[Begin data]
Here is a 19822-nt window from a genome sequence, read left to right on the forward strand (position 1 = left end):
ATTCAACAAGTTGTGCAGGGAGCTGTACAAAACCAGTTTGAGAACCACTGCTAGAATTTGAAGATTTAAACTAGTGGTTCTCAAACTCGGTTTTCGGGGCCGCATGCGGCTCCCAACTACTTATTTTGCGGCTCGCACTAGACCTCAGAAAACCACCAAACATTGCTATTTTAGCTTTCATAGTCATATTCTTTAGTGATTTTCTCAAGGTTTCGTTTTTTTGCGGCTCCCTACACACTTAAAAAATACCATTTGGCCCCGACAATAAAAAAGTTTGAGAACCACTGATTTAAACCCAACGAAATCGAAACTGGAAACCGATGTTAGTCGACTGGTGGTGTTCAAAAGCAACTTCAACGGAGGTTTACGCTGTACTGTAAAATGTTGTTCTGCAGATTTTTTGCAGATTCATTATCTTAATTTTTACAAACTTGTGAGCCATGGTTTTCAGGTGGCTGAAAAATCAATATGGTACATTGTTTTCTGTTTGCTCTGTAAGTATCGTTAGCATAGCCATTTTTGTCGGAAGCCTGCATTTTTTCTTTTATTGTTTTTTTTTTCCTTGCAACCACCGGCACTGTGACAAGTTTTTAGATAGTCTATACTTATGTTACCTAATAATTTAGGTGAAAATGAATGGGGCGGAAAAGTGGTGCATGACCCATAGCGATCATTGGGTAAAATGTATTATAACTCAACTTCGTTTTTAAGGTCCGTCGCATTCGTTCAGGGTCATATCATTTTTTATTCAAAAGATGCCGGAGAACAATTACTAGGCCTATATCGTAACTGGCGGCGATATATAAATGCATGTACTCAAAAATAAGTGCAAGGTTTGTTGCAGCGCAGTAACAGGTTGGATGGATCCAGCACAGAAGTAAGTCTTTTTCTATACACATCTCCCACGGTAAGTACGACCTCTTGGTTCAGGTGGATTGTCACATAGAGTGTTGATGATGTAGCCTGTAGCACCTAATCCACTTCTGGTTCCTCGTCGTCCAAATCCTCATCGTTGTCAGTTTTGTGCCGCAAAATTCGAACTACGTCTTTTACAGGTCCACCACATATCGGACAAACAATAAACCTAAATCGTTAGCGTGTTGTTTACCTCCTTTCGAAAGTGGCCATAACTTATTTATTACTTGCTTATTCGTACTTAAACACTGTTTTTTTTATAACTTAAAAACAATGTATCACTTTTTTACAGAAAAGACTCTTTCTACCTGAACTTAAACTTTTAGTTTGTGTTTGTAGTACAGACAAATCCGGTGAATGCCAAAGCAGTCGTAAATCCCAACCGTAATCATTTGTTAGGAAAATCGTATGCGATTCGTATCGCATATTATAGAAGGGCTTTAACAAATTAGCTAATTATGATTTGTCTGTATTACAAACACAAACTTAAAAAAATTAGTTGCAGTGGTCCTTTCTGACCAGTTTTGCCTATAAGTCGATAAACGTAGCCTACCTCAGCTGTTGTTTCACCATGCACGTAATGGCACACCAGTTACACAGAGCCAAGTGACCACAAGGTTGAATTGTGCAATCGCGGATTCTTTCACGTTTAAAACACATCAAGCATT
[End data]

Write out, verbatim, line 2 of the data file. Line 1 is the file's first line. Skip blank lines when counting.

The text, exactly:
ATTCAACAAGTTGTGCAGGGAGCTGTACAAAACCAGTTTGAGAACCACTGCTAGAATTTGAAGATTTAAACTAGTGGTTCTCAAACTCGGTTTTCGGGGCCGCATGCGGCTCCCAACTACTTATTTTGCGGCTCGCACTAGACCTCAGAAAACCACCAAACATTGCTATTTTAGCTTTCATAGTCATATTCTTTAGTGATTTTCTCAAGGTTTCGTTTTTTTGCGGCTCCCTACACACTTAAAAAATACCATTTGGCCCCGACAATAAAAAAGTTTGAGAACCACTGATTTAAACCCAACGAAATCGAAACTGGAAACCGATGTTAGTCGACTGGTGGTGTTCAAAAGCAACTTCAACGGAGGTTTACGCTGTACTGTAAAATGTTGTTCTGCAGATTTTTTGCAGATTCATTATCTTAATTTTTACAAACTTGTGAGCCATGGTTTTCAGGTGGCTGAAAAATCAATATGGTACATTGTTTTCTGTTTGCTCTGTAAGTATCGTTAGCATAGCCATTTTTGTCGGAAGCCTGCATTTTTTCTTTTATTGTTTTTTTTTTCCTTGCAACCACCGGCACTGTGACAAGTTTTTAGATAGTCTATACTTATGTTACCTAATAATTTAGGTGAAAATGAATGGGGCGGAAAAGTGGTGCATGACCCATAGCGATCATTGGGTAAAATGTATTATAACTCAACTTCGTTTTTAAGGTCCGTCGCATTCGTTCAGGGTCATATCATTTTTTATTCAAAAGATGCCGGAGAACAATTACTAGGCCTATATCGTAACTGGCGGCGATATATAAATGCATGTACTCAAAAATAAGTGCAAGGTTTGTTGCAGCGCAGTAACAGGTTGGATGGATCCAGCACAGAAGTAAGTCTTTTTCTATACACATCTCCCACGGTAAGTACGACCTCTTGGTTCAGGTGGATTGTCACATAGAGTGTTGATGATGTAGCCTGTAGCACCTAATCCACTTCTGGTTCCTCGTCGTCCAAATCCTCATCGTTGTCAGTTTTGTGCCGCAAAATTCGAACTACGTCTTTTACAGGTCCACCACATATCGGACAAACAATAAACCTAAATCGTTAGCGTGTTGTTTACCTCCTTTCGAAAGTGGCCATAACTTATTTATTACTTGCTTATTCGTACTTAAACACTGTTTTTTTTATAACTTAAAAACAATGTATCACTTTTTTACAGAAAAGACTCTTTCTACCTGAACTTAAACTTTTAGTTTGTGTTTGTAGTACAGACAAATCCGGTGAATGCCAAAGCAGTCGTAAATCCCAACCGTAATCATTTGTTAGGAAAATCGTATGCGATTCGTATCGCATATTATAGAAGGGCTTTAACAAATTAGCTAATTATGATTTGTCTGTATTACAAACACAAACTTAAAAAAATTAGTTGCAGTGGTCCTTTCTGACCAGTTTTGCCTATAAGTCGATAAACGTAGCCTACCTCAGCTGTTGTTTCACCATGCACGTAATGGCACACCAGTTACACAGAGCCAAGTGACCACAAGGTTGAATTGTGCAATCGCGGATTCTTTCACGTTTAAAACACATCAAGCATT